By Emily Banks Wooten
Thanks to the support of the local community as well as his friends and former classmates who raised $50,000, the newly endowed Don Wilson Glenn African American Playwright Scholarship at the University of Texas has been created and the first scholarship will be awarded in 2023. An annual playwrighting competition in Glenn’s name is being sponsored by the UT Department of Theatre and Dance and will determine each year’s scholarship recipient. Glenn will serve as a judge on the competition panel.
Born and raised in Livingston, Glenn is an award-winning African American playwright of Native American descent from the Apalachicola Band of Creek Indian Tribe of East Texas. A 1984 graduate of Livingston High School, Glenn went to the state finals at UT as a senior drama student with a play in which he adapted and starred. He has continued his passion for theater arts in the 38 years since, with no signs of stopping.
“The UT-Austin scholarship idea originated with Ryan Stubbs during the beginning of the 2020 pandemic. Ryan then graciously invited a few LHS friends to share in his vision of getting the scholarship endowment funded,” Jessica Dunn Guilbeau, a member of the scholarship committee and a classmate of Glenn’s, said.
“Basically, we were a group of 1980s close-knit LHS childhood friends who were very proud of Don’s lifetime of work in the theater arts. As kids of the 1980s, we all grew up in a loving community with both shared and diverse experiences, who, over the years, no matter where we lived, no matter where life took us, we somehow managed to remain lifelong friends. In a nutshell, Ryan invited the group to share in his vision and everyone was excited to help in any way they could,” Guilbeau said.
“Laura Walker was the chairperson who kept us focused and on track. Sadly, in June 2021, we lost Donna Cryer Lawson, who was an integral member of the group. She was a voice of reason who always weighed in with the right suggestions for our success. After her loss, we decided to continue on in her honor,” Guilbeau said.
In addition to Stubbs, Guilbeau, Walker and Lawson (in memoriam), other members of the scholarship committee are Kimberly Camp Orr and Kimberly Robertson Jackson. An interesting note that Guilbeau shared is that everything was electronically accomplished by Zoom meetings, Gofundme, Facebook and word of mouth.
“We had lots of hits and a few misses, yet the group persevered with Don’s blessing and got the job done,” Guilbeau said.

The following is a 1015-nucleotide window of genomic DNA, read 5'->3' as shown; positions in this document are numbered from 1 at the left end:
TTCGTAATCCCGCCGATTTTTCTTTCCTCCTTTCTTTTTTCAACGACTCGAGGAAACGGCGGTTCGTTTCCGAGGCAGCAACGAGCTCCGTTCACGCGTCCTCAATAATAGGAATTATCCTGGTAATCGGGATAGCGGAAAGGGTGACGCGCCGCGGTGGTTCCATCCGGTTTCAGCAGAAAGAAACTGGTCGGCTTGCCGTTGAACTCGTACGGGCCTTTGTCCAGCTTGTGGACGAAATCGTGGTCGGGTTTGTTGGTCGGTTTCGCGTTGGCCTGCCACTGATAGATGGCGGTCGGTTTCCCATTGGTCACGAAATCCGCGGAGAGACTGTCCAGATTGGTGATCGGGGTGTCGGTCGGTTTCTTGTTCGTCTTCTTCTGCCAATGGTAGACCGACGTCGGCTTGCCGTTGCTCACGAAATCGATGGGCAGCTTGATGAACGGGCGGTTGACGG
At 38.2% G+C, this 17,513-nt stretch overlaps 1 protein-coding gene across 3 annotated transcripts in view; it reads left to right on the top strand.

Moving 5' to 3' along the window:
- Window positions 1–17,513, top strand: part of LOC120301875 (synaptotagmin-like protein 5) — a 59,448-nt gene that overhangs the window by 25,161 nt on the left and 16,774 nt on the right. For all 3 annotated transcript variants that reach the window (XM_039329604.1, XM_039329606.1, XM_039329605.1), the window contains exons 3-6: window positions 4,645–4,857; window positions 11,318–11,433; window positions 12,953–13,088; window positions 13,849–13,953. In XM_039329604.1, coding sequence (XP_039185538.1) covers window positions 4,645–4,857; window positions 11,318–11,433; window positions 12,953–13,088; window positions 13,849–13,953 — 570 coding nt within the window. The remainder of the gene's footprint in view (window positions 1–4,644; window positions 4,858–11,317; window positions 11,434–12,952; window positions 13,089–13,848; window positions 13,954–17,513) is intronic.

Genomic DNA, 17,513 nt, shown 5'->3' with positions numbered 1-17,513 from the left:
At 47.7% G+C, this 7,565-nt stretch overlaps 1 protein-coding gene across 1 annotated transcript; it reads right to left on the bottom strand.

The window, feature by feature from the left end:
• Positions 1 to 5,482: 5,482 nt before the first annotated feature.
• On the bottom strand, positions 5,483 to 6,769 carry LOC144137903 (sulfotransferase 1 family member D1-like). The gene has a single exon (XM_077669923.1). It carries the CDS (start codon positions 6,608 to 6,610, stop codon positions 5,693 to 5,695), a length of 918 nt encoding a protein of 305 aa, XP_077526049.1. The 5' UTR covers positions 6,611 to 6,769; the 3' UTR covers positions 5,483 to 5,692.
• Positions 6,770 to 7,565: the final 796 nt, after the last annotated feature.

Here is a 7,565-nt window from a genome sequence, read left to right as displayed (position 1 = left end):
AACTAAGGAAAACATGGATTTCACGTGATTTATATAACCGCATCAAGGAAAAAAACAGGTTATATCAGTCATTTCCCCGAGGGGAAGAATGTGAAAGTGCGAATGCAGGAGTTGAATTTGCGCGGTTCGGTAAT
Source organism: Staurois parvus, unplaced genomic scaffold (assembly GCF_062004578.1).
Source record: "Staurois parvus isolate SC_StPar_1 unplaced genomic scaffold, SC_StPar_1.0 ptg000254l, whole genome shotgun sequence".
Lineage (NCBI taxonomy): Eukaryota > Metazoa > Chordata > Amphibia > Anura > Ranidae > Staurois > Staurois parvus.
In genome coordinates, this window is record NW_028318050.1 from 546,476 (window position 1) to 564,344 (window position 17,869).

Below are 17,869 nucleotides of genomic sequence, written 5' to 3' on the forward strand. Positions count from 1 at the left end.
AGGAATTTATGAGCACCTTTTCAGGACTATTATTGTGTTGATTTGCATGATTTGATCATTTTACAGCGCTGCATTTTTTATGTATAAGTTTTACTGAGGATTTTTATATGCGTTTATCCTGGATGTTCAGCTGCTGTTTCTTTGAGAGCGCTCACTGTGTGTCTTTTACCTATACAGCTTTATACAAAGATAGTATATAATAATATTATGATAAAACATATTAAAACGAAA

Listening to the life stories of the multi-generational matriarchs of his family as a youth, Glenn gained inspiration and began writing “American Experience” plays that he hopes bless, encourage and entertain his audiences.
With extensive theater credentials, Glenn received the 2002 AUDELCO Award for Excellence in Black Theatre for “American Menu,” receiving Best Playwright, Best Director, Best Ensemble Cast and Best Dramatic Production of the Year. He received the 2003 Outer Critic Award Nominee for American King Umps.
He received the 2019 Mario Fratti & Fred Newman Political Play Award for his play “American Summer Squash: Katrina 2005 Raw.” Additionally, he was the 2020-2021 season recipient of the Meyer Memorial Trust-Oregon Cultural Trust and the Cultural Coalition for his winning proposal of “Troy USA,” an adaptation of Shakespeare’s Troilus and Cressida that he co-authored with Dmae Roberts. It will open in the Summer of 2022.
One of Glenn’s current works in progress is “Walking through Portland with a Panther, The life of Mr. Kent Ford, All Power to the People,” a one-man show based on the life and times of Kent Ford, the leader of the Portland, Ore. Chapter of the Black Panther Party from the 60’s through the early 80’s. It will open in the Spring of 2022 at the Vanport Mosaic Festival in Portland.
Another of his works in progress is “Martha Bakes: A biography of a Revolution and Insurrection that never Happened,” a one-woman show that takes a satirical lens to American Colonial HerStory. Part historical biography and part cooking show, the audience is invited into the relationship between Martha Washington, the original First Lady, and her dower slave Oney Marie Judge during an imagined slave revolt on Mount Vernon. The play begins with Martha, the fresh widow of George Washington, socially distancing herself during a fictitious slave uprising on Mount Vernon. The slaves have learned the contents of George’s will declaring that the over 350 enslaved bodies on the plantation are to be set free –upon the death of Martha. Enduring her newfound circumstances with a pleasant disposition, Martha bakes a three-course meal during the revolt as she barricades herself in the kitchen, and with each preparation reflects on her influential role with scant representation in the creation of the nation.
“That the suffrage and abolition movements are not always easy bedfellows echo the legacies of racism, sexism and voter suppression that our nation is still struggling to unpack today,” Glenn said. It will open during the 2022-2023 season.
His work has been produced in theaters across the country, including the Woodie King Jr. New Federal Theatre, Mrs. Gertrude Jeannette’s H.A.D.L.E.Y. Players, Theater For The New City, PassinArt Theatre Company and Vanport Mosaic Producer Damaris Webb.
Glenn received his bachelor’s degree from the University of Houston at Clear Lake. He has served as the President and Artistic Director of the Angelina Community Theater in Lufkin.
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